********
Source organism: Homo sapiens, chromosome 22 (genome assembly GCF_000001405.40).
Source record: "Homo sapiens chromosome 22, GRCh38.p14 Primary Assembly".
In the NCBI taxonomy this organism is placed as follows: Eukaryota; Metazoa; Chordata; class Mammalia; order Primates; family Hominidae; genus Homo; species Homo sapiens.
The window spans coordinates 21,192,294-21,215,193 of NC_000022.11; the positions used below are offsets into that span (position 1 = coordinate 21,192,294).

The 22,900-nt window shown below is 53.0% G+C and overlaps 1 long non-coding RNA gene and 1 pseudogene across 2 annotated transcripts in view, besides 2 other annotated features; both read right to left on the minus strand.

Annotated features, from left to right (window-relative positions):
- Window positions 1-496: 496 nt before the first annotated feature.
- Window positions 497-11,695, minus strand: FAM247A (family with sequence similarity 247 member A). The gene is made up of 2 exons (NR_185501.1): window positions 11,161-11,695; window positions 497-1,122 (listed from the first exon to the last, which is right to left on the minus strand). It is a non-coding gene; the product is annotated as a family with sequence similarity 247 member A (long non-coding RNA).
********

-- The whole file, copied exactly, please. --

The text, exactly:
Source organism: Homo sapiens, chromosome 22 (genome assembly GCF_000001405.40).
Source record: "Homo sapiens chromosome 22, GRCh38.p14 Primary Assembly".
In the NCBI taxonomy this organism is placed as follows: Eukaryota; Metazoa; Chordata; class Mammalia; order Primates; family Hominidae; genus Homo; species Homo sapiens.
The window spans coordinates 21,192,294-21,215,193 of NC_000022.11; the positions used below are offsets into that span (position 1 = coordinate 21,192,294).

The 22,900-nt window shown below is 53.0% G+C and overlaps 1 long non-coding RNA gene and 1 pseudogene across 2 annotated transcripts in view, besides 2 other annotated features; both read right to left on the minus strand.

Annotated features, from left to right (window-relative positions):
- Window positions 1-496: 496 nt before the first annotated feature.
- Window positions 497-11,695, minus strand: FAM247A (family with sequence similarity 247 member A). The gene is made up of 2 exons (NR_185501.1): window positions 11,161-11,695; window positions 497-1,122 (listed from the first exon to the last, which is right to left on the minus strand). It is a non-coding gene; the product is annotated as a family with sequence similarity 247 member A (long non-coding RNA).